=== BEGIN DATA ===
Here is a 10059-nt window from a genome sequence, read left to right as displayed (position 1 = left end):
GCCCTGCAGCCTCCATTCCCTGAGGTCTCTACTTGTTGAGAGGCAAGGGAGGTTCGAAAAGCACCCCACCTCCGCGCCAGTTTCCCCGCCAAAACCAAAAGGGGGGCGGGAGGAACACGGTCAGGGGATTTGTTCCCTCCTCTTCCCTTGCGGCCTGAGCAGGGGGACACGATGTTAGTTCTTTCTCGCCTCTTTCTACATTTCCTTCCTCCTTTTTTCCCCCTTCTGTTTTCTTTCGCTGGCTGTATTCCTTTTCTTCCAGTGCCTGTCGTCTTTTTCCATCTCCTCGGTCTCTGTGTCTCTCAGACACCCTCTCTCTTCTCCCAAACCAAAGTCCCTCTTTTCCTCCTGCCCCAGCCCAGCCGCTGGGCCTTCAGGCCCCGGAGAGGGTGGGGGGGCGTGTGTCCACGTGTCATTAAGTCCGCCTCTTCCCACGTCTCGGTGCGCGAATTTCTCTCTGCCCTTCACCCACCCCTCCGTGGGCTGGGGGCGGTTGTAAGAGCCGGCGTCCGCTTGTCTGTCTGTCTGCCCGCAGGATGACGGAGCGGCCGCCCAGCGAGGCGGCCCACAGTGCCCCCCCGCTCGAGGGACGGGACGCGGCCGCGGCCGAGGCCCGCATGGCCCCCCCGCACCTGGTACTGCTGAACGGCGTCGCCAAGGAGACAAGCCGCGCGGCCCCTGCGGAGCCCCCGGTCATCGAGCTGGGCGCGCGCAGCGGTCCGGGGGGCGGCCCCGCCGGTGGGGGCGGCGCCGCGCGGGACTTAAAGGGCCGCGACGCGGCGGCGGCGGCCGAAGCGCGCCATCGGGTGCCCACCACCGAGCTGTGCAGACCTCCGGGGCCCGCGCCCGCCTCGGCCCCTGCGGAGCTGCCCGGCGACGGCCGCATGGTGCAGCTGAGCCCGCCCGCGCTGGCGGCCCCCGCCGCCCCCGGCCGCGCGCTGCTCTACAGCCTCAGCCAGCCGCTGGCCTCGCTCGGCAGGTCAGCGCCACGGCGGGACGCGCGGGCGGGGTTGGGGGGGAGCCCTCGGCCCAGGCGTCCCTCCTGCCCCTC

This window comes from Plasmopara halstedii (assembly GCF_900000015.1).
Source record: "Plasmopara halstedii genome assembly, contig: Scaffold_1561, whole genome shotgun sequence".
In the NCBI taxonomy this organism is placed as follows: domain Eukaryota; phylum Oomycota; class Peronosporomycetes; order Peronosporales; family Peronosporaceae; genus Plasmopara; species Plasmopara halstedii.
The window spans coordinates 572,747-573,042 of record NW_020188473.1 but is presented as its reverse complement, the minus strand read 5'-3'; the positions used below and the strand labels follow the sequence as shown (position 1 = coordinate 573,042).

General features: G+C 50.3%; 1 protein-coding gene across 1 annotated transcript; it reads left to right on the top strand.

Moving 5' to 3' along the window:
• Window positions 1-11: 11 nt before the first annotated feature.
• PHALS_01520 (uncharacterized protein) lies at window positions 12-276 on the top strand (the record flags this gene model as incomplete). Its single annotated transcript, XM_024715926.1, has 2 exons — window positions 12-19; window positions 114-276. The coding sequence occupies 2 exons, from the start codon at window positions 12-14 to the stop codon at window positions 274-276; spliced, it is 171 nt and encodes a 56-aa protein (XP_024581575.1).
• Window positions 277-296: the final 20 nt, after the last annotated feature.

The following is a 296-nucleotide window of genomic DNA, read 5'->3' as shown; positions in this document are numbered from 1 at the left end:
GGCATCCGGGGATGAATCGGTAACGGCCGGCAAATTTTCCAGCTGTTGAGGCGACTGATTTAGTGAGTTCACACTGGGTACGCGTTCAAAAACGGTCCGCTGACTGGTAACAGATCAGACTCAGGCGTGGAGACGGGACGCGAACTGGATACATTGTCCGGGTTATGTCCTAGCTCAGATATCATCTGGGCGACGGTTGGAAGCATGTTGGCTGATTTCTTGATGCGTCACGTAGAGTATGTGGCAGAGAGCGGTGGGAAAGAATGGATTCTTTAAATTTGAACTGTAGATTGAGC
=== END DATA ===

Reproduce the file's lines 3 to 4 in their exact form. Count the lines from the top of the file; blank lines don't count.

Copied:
This window comes from Plasmopara halstedii (assembly GCF_900000015.1).
Source record: "Plasmopara halstedii genome assembly, contig: Scaffold_1561, whole genome shotgun sequence".